Laminar flow engine

    but I question the need for an atmospheric engine.

    Regardless, it's your engine; build it as you see fit. The fun is getting it to run. Nothing beats the excitement of seeing a homemade engine run for the first time.
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    Thanks for the comments and tips Marv. I am still at the cylinder and piston stage so pretty flexible as to the road ahead. I have seen some with radiators and water pumps, even a radiator fan, which must be pushing the limits of the engines output. Your description also highlighted a problem I had not taken into consideration. I live at an altitude of 5550 ft. so atmospheric pressure is only 12 psi. Time is my problem so the project is not advancing at a rapid rate.
    Thanks again, HANS.

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    mklotz mklotz's Avatar
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    Quote Originally Posted by Hans Pearson View Post
    Thanks for the comments and tips Marv. I am still at the cylinder and piston stage so pretty flexible as to the road ahead. I have seen some with radiators and water pumps, even a radiator fan, which must be pushing the limits of the engines output. Your description also highlighted a problem I had not taken into consideration. I live at an altitude of 5550 ft. so atmospheric pressure is only 12 psi. Time is my problem so the project is not advancing at a rapid rate.
    Thanks again, HANS.
    Both my atmospheric engines use stainless steel pistons in aluminum cylinders. It works but one has to be careful to allow for the different rates of expansion of the dissimilar metals.

    The right piston material for these engines is probably graphite. I use graphite pistons in many of my Stirling engines and it works perfectly. In addition to being lightweight, an important concern in low temperature differential Stirlings, it's self-lubricating, which is really important. Oil drag in an LTD Stirling can easily overcome their miniscule power. Graphite's thermal expansion coefficient is about half that of stainless so that's another plus for this material.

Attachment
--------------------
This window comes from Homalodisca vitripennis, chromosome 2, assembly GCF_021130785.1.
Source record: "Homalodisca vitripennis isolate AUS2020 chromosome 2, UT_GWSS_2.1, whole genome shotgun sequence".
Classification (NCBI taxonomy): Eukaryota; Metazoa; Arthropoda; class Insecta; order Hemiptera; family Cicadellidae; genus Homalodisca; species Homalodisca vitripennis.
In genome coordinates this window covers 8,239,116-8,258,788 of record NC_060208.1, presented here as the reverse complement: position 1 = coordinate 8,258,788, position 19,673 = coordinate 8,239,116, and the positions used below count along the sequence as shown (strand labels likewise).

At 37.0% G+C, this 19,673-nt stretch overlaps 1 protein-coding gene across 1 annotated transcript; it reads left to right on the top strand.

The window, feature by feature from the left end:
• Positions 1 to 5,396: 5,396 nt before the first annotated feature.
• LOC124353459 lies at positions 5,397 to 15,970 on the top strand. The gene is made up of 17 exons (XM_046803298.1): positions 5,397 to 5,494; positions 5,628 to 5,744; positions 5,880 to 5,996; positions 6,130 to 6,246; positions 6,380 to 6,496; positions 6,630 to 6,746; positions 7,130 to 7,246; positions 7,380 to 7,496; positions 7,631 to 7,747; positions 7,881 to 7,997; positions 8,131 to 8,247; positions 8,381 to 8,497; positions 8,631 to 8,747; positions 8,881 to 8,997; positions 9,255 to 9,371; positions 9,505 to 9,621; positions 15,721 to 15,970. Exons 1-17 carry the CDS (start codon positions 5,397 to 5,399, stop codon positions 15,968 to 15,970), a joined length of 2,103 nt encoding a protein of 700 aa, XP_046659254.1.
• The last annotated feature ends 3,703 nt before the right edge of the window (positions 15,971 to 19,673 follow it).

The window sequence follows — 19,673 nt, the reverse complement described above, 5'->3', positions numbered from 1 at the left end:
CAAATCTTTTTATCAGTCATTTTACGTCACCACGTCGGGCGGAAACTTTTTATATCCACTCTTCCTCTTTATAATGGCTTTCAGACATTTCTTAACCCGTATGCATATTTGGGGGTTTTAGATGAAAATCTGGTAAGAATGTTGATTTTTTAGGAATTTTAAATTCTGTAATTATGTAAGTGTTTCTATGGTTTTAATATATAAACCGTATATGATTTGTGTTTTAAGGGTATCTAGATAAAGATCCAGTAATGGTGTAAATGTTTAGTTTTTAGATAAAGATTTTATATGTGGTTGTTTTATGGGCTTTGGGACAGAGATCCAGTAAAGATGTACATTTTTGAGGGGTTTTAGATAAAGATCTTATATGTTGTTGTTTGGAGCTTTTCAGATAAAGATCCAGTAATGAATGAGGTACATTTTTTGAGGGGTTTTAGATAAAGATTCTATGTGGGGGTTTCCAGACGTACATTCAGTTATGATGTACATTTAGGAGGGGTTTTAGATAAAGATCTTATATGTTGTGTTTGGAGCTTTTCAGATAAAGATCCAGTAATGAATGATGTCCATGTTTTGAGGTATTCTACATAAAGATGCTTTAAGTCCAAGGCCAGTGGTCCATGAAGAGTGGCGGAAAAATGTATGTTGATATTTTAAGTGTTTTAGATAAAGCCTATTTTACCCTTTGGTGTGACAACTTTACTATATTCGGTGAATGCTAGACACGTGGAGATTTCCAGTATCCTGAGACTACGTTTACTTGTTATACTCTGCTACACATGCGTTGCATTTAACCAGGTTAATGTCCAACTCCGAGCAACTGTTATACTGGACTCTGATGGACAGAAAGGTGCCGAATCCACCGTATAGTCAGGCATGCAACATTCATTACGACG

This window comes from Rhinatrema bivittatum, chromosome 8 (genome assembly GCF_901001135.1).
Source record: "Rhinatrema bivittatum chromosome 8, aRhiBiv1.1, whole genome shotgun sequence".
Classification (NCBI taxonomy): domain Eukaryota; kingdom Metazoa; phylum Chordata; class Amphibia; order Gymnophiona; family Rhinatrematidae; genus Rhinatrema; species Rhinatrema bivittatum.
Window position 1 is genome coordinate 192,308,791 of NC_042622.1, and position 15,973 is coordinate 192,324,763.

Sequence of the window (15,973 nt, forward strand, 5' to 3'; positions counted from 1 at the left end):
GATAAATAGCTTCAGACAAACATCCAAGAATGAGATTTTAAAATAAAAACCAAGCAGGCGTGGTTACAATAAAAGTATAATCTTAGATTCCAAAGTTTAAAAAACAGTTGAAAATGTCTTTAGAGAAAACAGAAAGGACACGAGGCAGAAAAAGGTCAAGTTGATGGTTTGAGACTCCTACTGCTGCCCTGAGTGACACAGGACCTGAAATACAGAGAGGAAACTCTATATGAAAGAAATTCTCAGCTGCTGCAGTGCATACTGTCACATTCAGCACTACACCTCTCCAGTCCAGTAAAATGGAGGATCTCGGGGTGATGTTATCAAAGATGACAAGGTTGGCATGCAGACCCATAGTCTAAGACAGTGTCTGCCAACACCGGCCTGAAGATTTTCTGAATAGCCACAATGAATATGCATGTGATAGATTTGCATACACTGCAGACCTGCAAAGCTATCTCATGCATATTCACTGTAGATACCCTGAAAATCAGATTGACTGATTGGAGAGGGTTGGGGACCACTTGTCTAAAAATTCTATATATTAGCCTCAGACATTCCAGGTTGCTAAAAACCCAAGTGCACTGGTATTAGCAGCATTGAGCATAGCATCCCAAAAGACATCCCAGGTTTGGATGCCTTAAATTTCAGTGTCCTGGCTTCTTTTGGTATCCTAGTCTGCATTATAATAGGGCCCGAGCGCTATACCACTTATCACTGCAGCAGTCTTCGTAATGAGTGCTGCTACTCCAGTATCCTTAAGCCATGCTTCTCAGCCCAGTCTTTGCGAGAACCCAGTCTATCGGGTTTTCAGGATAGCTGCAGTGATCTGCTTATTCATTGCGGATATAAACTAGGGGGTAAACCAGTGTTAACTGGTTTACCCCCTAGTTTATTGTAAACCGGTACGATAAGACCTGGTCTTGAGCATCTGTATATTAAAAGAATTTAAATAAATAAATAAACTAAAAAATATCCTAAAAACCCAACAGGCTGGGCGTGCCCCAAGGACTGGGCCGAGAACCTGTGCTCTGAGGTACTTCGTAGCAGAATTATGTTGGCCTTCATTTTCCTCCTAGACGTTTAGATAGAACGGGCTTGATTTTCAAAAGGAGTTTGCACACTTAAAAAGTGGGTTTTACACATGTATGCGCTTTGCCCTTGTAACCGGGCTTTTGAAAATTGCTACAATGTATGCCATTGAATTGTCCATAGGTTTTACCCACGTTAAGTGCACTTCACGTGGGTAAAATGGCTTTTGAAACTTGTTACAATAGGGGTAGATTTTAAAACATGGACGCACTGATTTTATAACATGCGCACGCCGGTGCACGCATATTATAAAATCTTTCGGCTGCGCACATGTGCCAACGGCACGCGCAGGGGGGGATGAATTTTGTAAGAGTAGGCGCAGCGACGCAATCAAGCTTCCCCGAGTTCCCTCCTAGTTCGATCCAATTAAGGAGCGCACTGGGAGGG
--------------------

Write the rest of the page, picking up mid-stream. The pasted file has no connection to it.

The other problem with oil in a flame-eater is that it will form a carbonized residue in the cylinder from the heat of the hot gas. This means that it must be cleaned periodically. A graphite piston will solve that problem too.
    ---
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    Hello Marv

    Don't be put off - I built one last year and it works better than I thought it would.

    The valve and cam are the most difficult bits to make and tune for efficiency. Mine has a 304 SS cylinder and a graphite piston with a .01 clearance which eliminates the need for lubrication and constant cleaning. I made the burner with a stainless steel wire wick using very fine wires jammed down into a tube with the cloth wick going into the fluid. The resulting flame is very clean. Positioning of the flame is critical and the intake port must be completely covered for best results.

    There a many sources of information for this type of engine and it is very satisfying to get it running. I will be making the internal valve version next, again using the graphite pistons.

    Thank you Marv for your contributions to home shop guys like me, they have been very helpful many times when everything seems to end in redoing a part or going down the wrong path.

    Regards

    Frank